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Charles W. Cushman’s London

April 13, 2018
by the gentle author

American Photographer Charles Weaver Cushman (1896-1972) visited London only a couple of times and yet, alongside shots of landmarks such as Big Ben & Trafalgar Sq, he recorded these rare and unexpected images of markets and street vendors in Kodachrome. He bequeathed over 14,000 of his images to Indiana University, where the entire range of his work may be explored in the Charles W. Cushman Photograph Collection.

Aldgate huckster, April 30th 1961

Bell Lane, April 30th 1961

Petticoat Lane, April 30th 1961

Petticoat Lane, April 30th 1961

Petticoat Lane, April 30th 1961

New Goulston St, April 30th 1961

At St Botolph’s Bishopsgate, April 30th 1961

Liverpool St Station, June 26th 1960

Liverpool St Station, Sunday May 30th 1965

Liverpool St Station, Sunday May 30th 1965

Finsbury Sq, May 30th 1965

St Giles Cripplegate, June 26th 1960

Moorgate, April 30th 1961

Sunday morning on London Bridge, June 26th 1960

Gas lamp cleaners London Bridge, May 29th 1965

Looking east from London Bridge, May 29th 1965

Smithfield Market, May 2nd 1961

Leather Lane, April 28th 1961

Leather Lane, April 28th 1961

Leather Lane, April 28th 1961

Covent Garden, June 26th 1961

Covent Garden, June 26th 1961

Covent Garden, June 26th 1961

Covent Garden, June 26th 1961

Covent Garden, June 26th 1961

Covent Garden, June 26th 1961

Buskers, Leicester Sq, May 14th 1961

St. Martin in the Fields, Trafalgar Sq, June 19th 1960

Photographs copyright © The Trustees of Indiana University

You may also like to take a look at

Izis Bidermanas’ London

Marketa Luskacova’s Brick Lane

10 Responses leave one →
  1. Thomas Healy permalink
    April 13, 2018

    Dear G.A.
    As a long-time lurker on your site, I’m delighted that my alma mater is referenced in your delightful blog. I would like to suggest that the proper citation is Indiana University.

  2. Caroline Bottomley permalink
    April 13, 2018

    What a fantastic photographer!
    There’s a touch of Bob Mazzer wit in there too, slightly different variety.

    Where’s Chipstead Valley?! – ref bus, last picture

  3. mezlerara permalink
    April 13, 2018

    Love these so much. The colours from the film/developing are so evocative of the time

  4. April 13, 2018

    …..”It seems we stood and talked like this before
    We looked at each other in the same way then,
    But I don’t remember
    Where or when……”
    The photos show places I have never been, people I have never known, voices I have never heard.
    But the stories tumble out, I can feel the hustle/bustle, can imagine the street sounds, feel the impulse to buy one of those frothy pink crinolines (on Petticoat Lane, no less). These are more than photos — they are memories. I agree with the other reader — the color palette of the photos
    is a reminder of movies/magazines/photo albums of the era.
    Thanks for the time travel, GA.

  5. Ian Silverton permalink
    April 13, 2018

    The buskers in the pictures,where a husband and wife team,with her playing the accordion in the back ground, they would then come around with the hat,then shoot off in their car,parked in Soho,and head back to Chingford Essex, to their smart house. They also played Sunday mournings at my Dads pub,as well as others in Bethnal Green,nice people,always pleasant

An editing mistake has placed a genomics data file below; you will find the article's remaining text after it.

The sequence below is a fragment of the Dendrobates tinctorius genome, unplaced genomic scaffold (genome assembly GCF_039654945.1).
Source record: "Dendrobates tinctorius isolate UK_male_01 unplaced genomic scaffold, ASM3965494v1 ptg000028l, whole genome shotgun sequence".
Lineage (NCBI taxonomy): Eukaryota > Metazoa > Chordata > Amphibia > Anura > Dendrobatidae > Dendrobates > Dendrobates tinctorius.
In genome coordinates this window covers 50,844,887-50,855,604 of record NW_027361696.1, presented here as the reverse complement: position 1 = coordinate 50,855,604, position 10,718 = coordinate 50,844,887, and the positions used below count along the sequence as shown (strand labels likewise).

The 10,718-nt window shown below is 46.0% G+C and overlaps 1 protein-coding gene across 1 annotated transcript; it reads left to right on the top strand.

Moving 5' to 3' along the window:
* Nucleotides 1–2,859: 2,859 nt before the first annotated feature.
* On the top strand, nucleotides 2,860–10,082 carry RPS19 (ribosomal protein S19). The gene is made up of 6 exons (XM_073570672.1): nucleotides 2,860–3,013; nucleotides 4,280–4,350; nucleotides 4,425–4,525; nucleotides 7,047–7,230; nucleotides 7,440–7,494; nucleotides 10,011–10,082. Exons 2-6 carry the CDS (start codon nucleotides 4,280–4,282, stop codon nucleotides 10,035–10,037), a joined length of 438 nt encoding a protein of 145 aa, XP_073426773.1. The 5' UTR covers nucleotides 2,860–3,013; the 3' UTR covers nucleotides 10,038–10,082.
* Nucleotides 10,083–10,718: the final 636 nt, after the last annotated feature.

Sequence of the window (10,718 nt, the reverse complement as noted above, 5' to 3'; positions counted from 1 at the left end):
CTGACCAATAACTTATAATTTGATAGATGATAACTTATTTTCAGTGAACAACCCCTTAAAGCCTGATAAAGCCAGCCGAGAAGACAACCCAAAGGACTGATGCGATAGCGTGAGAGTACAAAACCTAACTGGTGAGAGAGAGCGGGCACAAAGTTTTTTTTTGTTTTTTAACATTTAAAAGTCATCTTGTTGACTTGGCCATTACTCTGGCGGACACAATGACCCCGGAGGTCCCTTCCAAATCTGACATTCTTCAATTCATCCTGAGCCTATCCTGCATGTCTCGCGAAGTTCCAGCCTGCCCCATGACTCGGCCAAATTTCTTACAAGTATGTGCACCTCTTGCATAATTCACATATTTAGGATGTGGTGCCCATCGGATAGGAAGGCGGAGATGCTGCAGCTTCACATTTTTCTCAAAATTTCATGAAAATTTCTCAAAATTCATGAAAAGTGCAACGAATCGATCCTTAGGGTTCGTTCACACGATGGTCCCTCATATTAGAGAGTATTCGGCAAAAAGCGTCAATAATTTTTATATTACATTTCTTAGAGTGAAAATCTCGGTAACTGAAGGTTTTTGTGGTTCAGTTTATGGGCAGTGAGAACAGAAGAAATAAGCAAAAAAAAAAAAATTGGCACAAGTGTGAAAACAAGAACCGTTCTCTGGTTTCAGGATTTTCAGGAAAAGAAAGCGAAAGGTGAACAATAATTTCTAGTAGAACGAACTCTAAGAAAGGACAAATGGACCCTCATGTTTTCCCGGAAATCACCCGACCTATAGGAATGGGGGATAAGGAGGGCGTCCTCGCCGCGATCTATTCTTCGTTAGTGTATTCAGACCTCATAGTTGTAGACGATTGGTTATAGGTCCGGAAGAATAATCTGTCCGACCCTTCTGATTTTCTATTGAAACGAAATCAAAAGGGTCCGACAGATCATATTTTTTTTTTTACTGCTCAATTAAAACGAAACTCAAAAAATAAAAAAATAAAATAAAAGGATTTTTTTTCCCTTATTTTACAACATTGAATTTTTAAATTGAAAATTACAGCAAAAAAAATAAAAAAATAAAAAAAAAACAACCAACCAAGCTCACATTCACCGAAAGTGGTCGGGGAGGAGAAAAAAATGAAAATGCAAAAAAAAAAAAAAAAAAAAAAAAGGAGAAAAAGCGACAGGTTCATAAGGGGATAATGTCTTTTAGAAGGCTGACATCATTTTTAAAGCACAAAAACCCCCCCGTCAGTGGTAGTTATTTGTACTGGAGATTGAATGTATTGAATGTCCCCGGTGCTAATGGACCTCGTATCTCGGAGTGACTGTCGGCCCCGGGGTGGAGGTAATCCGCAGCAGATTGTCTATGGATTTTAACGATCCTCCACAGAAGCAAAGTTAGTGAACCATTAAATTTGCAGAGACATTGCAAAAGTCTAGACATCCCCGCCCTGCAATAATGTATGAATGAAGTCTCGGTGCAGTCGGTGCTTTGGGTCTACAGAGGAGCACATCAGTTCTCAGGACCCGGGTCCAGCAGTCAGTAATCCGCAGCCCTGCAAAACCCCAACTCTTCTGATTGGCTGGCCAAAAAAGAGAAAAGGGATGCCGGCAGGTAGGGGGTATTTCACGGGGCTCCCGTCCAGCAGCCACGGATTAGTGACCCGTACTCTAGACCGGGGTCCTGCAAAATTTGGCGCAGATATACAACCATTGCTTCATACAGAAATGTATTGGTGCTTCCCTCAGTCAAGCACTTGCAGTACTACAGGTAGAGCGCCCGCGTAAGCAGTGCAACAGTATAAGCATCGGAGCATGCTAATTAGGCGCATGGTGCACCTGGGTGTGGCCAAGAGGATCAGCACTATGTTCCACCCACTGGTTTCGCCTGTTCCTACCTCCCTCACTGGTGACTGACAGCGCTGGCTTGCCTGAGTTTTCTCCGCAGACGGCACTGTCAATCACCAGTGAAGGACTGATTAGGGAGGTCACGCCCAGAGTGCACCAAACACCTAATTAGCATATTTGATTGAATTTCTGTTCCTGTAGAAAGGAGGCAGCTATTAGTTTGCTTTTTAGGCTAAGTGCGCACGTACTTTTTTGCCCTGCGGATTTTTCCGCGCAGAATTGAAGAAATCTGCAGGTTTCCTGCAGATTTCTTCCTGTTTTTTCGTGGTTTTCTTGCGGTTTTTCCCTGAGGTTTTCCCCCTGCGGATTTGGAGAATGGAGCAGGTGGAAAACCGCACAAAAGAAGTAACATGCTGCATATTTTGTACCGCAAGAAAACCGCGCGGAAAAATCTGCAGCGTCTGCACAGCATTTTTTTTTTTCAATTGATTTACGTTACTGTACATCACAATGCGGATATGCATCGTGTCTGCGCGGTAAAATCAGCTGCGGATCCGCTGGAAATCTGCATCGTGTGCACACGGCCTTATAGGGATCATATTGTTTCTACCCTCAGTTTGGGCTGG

6. Ian Silverton permalink
    April 13, 2018

    Meat from Smithfield being unloaded from a un fridgerated lorry, was normal then,until my cousins got them into deep freeze lorries back in the 1960s, blood everywhere was a common site around the market then,crusted into your hands and overalls

  7. Ian Silverton permalink
    April 13, 2018

    School boys at water fountain,remind me of myself,and friends, same drinking spot!!!! We thought we looked a bit posh in our school uniforms when we got back home, socks with blood on, very common site back then,after all they had to last all week,happy days

  8. Ian Silverton permalink
    April 14, 2018

    The London Bridge picture, reminds me of catching the Banna Boat,docked to the right of the picture,down the steps side of Bridge, for a winters cruise,somewhere hot,think we made it twice, very small and make do,but good laughs with the crew.

  9. April 14, 2018

    In response to Caroline Bottomley, above: Chipstead Valley is south of London, beyond Croydon and Purley.

    Charles Cushman was an American advertising executive and accomplished amateur photographer, most active in the 1940s and 50s. He shot his wife; she survived, and bizarrely, so did their marriage. His unusual story is told in ‘The Day in its Color: Charles Cushman’s Photographic Journey Through a Vanishing America’, by Eric Sandweiss, Oxford University Press, 2012.

  10. Chris Webb permalink
    April 17, 2018

    The 20s/30s building in the background of the first photo made me realise that architecture of that era is currently in its “old rubbish, get rid of it” phase, the same way Victoriana was in the 60s and 70s.

    The more prestige art deco offices and flats are considered architecturally important and some are listed, but there are many commercial and industrial buildings of the era which are neglected and large numbers have no doubt been demolished over the past few decades. Most people wouldn’t give them a second glance, making them effectively invisible.

    I like the curved windows which are very much a hallmark of that period – I suppose they’d only just developed a process to manufacture large pieces of curved glass and wanted to show it off as much as possible.

    I wonder how long it will be before something “clicks” and people start to think a few might be worth preserving. Buildings of the type in this photo could be very useful if renovated and made into flats or offices.

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